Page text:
VSAM Tuning into the '90s by Jaqui Lynch Boston College
VSAM tuning is a topic of growing importance as VSAM becomes a more integral part of the CICS and MVS environments. This paper addresses areas such as file allocation, freespace, CISIZEs, REPLICATE and IMBED, SHROPTIONS, shared resources, BATCHLSR, Hiperbatch, BUFFERSPACE, CI and CA splits, some miscellaneous options and a tuning methodology. Although the major focus of this paper is VSAM Tuning as it applies in the MVS and CICS environments, many of the principles can also be applied to VSE.
It is important to remember that the aim of tuning is to improve performance within the constraints of the existing environment, and that to a certain extent this requires a choice of tradeoffs - performance versus DASD space, and program performance versus resource (CPU, storage...) usage. It is also important to acknowledge that tuning is an investment and requires a significant amount of resource, both human and machine time. Tuning should be an ongoing process with a pre-defined methodology, not just a fix for deteriorating performance.
The basic methodology used for tuning is:
a) Setting objectives
b) Monitoring current performance
c) Implementing changes
d) Reviewing the impact of the changes
e) Interpreting and documenting
Before embarking on a VSAM Tuning exercise it pays to make sure that MVS is reasonably well tuned. There is no point in tuning one file when MVS and CICS are themselves constrained or poorly tuned. Remember it pays to take a top down approach and to change the simple and often obvious things first. The 20/80 rule is well worth remembering.
Use of Cylinders
Whenever possible use cylinders for data. This allows the use of multitrack channel programs, which require fewer excps, and assists with CA preformat. If allocation is done in cylinders, then the CAsize is always 1 cylinder, and this helps any CI splits go faster as the heads are positioned over that cylinder. Use of cylinders has the following benefits:
It is important when calculating space that enough space is left for CIDFs, RDFs and freespace. The major disadvantage of allocating in cylinders is that CA splits will take longer. However, be aware that usage of a small data CIsize and a large CAsize can cause an oversized index CIsize, and the reverse can cause an underutilized index CI.
To avoid DASD fragmentation and seek activity, it is important to keep the number of extents to a minimum, preferably one. This is particularly important for the index. If there are a lot of splits it is important to reorganize the files to reduce the seek activity as logical and physical order will no longer be the same. It is also important that any extent request can be allocated in 5 or fewer extents, otherwise the define will fail or strange errors will occur later. This area needs to be watched closely as the maximum number of extents for a VSAM file is 123.
If there is a large on-line environment it may be advisable to define data across volumes depending on Keyranges. This puts ranges of keys and the data on certain packs. Be certain that backups and restores are synchronized though.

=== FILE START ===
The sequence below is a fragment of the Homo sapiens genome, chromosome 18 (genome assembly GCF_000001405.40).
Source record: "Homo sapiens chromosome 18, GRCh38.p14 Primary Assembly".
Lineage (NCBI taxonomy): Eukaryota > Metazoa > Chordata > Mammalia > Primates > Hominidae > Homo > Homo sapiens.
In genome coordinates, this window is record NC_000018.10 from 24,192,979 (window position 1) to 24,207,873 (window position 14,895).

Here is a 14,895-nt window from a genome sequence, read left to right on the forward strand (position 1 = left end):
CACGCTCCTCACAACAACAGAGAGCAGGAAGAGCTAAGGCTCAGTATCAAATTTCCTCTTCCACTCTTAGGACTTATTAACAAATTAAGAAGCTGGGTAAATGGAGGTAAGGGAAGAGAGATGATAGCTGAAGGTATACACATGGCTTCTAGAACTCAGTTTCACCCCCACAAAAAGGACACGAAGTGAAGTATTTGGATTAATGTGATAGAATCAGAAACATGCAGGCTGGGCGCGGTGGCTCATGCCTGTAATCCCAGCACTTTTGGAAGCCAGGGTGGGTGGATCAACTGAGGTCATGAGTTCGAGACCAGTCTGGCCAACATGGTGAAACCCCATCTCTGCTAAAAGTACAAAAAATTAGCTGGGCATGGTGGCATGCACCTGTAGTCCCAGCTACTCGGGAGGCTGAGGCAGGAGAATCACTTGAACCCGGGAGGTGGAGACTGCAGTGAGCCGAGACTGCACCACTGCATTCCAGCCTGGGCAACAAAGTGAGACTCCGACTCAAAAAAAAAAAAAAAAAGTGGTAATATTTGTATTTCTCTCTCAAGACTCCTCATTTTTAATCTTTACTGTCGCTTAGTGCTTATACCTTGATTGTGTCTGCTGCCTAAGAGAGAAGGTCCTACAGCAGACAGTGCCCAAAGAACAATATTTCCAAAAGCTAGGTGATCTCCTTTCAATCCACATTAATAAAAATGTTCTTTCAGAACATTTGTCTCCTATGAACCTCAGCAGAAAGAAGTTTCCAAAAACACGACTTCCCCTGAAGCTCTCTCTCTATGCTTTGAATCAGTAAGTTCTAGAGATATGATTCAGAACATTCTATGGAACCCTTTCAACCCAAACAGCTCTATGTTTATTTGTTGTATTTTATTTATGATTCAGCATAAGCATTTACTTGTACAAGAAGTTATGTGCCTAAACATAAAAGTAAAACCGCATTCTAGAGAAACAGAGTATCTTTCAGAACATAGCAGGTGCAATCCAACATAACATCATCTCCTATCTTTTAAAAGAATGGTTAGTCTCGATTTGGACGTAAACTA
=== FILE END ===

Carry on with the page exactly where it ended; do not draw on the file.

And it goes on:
Freespace is specified as Freespace(a b), where a is the percentage of freespace in each CI and b is the percent of free CIs in each CA. Use of freespace reduces CI/CA splits if used properly. Insufficient or excessive freespace can degrade performance and overutilize DASD. If there is insufficient freespace, then CI/CA splits will degrade sequential processing as the dataset will not be stored in physical sequence. An excessive amount will cause DASD space to be wasted due to the reduction of the effective blocking factor of the data. Also, extra I/O will be required to transfer partially filled CIs in sequential processing.
When allocating freespace ensure that the record size plus the length of RDFs and CIDFs is taken into account. If there is an even distribution of inserts then it is best to specify the majority as CI freespace and a little CA freespace. IF it is uneven then a little CI freespace and a lot of CA freespace.
Small data cisizes reduce wasted data transfers as VSAM always reads a CI. If processing is random or dynamic, a large CI is hopelessly inefficient and, for on-line, is very bad for response. For files primarily accessed by CICS, the best data CIsizes are 2k or 4k. When using a large CISZ , I/O operations are reduced if multiples of 4096 are used. Also note that on CKD, CIs are stored as physical records with inter record gaps, which should be taken into account when estimating response times. For direct access on-line files, a CISZ such as 2k or 4k should be used, and for sequential/mixed access a larger CISZ should be used.
Care should be taken that the CISZ chosen won't result in lots of unused space due to record length - If the CISZ is 2048 and the record length is 700 then only 1400 bytes can be used for data, 10 for CIDFs and RDFs, and the last 598 bytes will be wasted. A CIDF is 4 bytes and there is one per CI, and an RDF is 3 bytes. For fixed length there are 2 RDFs per CI, and for variable, the worst case is 1 RDF per record.